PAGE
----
This evaporation of the refrigerant in chamber I can-be lcontrolled to considerably reduce the temperature of the liquid refrigerant in chamber IIII and evaporator I5 and preferably the liquid in chamber I0 is cooled down to a lower temperature, for example, zero degrees F. Float valve 23 opens and remains open as long as the level of the refrigerant in chamber I0 is at some pre determined or desired level but always lower than that of outlet 20. It, of course, would be desirable to have liquid refrigerant drawn through line 2|. The precooled liquidrefrigerant now flows through line Il into evaporator I5 and thence to accumulator I6. Since evaporator I5 and accumulator I6 are on the low side of valve 23 and are connected with the low or suction side of motor compressor I, this drop in pressure will cause the liquid refrigerant in evaporator I5 to evaporate thus withdrawing heat from the liquid refrigerant in evaporator I5 and accumulator I6. The liquid refrigerant in evaporator I5 and accumulator I6 picks'up the heat within cabinet I I and this heat exchange lowers the temperature within cabinet II to sub-zero temperatures, in the neighborhood of -70 F. in the case of two stage compression or even lower depending upon the refrigerant used and refrigerating capacity of the system. It is, of course, understood that the temperature within cabinet II is controlled in a conventional manner by a suitable thermostatic switch so positioned as to control the operation cf the motor compressor units I and 3, in response to temperature within cabinet II, that is, rwhen the thermostatic switch calls for refrigeration, motor compressor units I and 3 will be set in operation and when the cabinet II is refrigerated to the low temperature desired the switch will respond to shut of the motor compressor units. This can also be accomplished by use of pressure operated controls. It will be noted that outlet I9, which connects with suction line I8, is located preferably in the top wall of accumulator I6 so that outlet I9 will always be located above the liquid level in accumulator I6. My refrigerating apparatus will be charged with refrigerant in a conventional manner so that the liquid refrigerant level in evaporator I5lwill never at any stage in the operation of my refrigerating apparatus reach outlet I9.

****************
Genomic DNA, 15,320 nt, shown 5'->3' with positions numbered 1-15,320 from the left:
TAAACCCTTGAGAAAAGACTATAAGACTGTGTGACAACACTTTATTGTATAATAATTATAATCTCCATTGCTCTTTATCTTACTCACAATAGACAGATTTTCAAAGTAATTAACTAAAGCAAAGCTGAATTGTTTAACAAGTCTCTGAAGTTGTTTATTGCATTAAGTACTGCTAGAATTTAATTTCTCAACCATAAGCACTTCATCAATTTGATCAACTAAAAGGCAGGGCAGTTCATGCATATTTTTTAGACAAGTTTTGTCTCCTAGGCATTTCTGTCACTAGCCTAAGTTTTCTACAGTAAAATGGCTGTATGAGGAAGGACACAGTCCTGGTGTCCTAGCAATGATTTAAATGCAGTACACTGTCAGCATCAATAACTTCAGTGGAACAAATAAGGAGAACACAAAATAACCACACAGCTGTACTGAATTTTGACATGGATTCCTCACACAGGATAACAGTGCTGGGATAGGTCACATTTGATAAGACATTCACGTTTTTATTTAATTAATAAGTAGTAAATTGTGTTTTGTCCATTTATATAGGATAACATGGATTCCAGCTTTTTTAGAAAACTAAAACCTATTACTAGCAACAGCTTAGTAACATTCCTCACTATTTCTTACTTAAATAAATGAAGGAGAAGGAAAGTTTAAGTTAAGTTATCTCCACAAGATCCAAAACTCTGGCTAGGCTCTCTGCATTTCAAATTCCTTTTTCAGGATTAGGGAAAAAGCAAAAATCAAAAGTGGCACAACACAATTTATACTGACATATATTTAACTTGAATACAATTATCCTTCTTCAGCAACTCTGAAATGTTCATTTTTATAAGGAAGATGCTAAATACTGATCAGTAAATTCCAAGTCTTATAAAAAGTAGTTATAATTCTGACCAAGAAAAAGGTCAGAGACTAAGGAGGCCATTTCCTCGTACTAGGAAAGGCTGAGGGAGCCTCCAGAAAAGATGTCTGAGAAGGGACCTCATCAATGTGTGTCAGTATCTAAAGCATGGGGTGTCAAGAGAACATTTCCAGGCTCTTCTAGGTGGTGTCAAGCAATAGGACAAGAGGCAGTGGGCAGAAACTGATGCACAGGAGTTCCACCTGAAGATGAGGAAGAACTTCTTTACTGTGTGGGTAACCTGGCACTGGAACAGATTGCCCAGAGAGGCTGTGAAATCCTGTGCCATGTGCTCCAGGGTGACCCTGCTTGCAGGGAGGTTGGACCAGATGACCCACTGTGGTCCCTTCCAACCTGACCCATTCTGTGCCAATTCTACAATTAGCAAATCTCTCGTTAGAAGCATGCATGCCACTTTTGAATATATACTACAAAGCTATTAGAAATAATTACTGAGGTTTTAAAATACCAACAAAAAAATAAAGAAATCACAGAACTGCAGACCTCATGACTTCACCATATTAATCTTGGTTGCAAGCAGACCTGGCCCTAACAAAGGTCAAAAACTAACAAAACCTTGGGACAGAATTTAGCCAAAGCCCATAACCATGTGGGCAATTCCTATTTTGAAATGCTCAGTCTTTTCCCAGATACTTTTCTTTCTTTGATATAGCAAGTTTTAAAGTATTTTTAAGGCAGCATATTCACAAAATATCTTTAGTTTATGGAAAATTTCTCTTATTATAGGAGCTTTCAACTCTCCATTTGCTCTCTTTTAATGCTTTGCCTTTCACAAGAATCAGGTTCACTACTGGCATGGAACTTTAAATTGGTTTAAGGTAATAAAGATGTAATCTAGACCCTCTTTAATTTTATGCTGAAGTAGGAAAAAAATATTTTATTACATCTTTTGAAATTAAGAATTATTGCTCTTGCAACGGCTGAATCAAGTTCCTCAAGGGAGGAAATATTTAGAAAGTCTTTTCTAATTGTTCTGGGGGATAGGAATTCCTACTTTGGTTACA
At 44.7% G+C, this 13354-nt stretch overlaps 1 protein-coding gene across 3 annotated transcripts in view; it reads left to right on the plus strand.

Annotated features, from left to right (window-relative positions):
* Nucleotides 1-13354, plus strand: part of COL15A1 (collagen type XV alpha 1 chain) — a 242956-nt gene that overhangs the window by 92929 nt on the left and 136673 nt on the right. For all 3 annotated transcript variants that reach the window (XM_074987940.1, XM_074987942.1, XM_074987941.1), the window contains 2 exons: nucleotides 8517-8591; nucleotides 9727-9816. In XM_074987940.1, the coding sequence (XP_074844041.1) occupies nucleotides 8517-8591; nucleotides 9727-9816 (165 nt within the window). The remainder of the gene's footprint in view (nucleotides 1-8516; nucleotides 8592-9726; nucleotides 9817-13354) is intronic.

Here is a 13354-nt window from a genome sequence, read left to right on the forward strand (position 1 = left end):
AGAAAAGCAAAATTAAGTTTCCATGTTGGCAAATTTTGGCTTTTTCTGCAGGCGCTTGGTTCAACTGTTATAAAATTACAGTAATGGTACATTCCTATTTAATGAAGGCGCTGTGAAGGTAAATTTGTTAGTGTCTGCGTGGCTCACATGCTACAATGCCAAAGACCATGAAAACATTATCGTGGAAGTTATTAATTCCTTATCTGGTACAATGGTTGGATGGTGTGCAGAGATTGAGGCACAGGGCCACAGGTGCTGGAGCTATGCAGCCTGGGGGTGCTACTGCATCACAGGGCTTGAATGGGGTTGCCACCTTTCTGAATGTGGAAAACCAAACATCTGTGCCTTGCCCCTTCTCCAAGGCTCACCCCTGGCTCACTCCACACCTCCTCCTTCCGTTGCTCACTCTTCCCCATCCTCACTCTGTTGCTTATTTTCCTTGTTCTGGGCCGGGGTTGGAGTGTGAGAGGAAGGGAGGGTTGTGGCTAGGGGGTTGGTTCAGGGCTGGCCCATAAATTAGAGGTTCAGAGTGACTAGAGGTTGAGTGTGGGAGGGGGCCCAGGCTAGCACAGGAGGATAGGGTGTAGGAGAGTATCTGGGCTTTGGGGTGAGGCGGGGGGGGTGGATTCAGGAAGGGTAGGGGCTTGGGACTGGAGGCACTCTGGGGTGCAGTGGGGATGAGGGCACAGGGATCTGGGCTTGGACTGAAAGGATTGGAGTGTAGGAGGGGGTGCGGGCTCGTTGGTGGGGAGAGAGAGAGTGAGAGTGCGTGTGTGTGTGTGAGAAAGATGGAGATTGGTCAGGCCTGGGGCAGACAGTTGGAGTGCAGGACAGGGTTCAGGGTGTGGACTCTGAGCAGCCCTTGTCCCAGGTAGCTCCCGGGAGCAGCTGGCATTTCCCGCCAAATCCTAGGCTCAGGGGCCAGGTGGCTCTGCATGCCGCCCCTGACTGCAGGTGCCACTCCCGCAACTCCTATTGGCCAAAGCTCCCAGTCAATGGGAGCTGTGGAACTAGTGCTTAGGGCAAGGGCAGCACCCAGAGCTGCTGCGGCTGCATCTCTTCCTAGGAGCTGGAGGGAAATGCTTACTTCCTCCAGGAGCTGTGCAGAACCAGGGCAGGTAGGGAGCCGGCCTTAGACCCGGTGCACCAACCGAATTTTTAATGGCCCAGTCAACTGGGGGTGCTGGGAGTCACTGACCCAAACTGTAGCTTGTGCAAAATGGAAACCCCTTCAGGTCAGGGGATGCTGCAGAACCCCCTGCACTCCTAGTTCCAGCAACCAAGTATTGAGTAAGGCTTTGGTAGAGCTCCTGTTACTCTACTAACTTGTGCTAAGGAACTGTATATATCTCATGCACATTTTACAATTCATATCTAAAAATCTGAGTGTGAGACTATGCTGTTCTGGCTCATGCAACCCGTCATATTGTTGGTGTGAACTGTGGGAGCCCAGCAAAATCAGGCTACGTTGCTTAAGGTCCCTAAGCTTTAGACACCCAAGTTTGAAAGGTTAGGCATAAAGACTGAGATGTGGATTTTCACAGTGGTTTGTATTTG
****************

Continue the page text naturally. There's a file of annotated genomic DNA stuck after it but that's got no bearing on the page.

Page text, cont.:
From the above it is evident that the refrigerant in lines 4, 5 and 6 is underthe highest compression and the refrigerant in evaporator' I5, accumulator I5 and line I8 is under the lowest 1 pressure, which may even be sub-atmospheric,
and that the refrigerant in line 9, chamber I0 and line 2| above valve 22 is at an intermediate pressure 'but higher than the pressure of the refrigerant in line 2.
and the third compressor 3 compressing the re.
frigerant to a higher and final pressure than that produced by the second compressor and with the three compressors there will. of course, be used an additional high side fioatidentical/to high side float I0 and mounted between float I0 and evaporator I5 and this third high side float chamber will be connected intothe refrigerant line running between the second and third compressors. In such three stage compression refrigerating unit the liquid refrigerant from the condenser 5 will be reduced to about zero degrees F. in the first precoolin'g iloat chamlber and to about 30 below zero F. in the second precooling oat chamber so that the liquid refrigerant enters the primary evaporator I5 at about -30 F. and evaporation of such liquid in primary evaporator I5 will reduce its temperature tof-120 F. or lower in the third stage of evaporation. For still lower cabinet temperatures additional stages of compression with additional prechilling float valves and chambers will be used.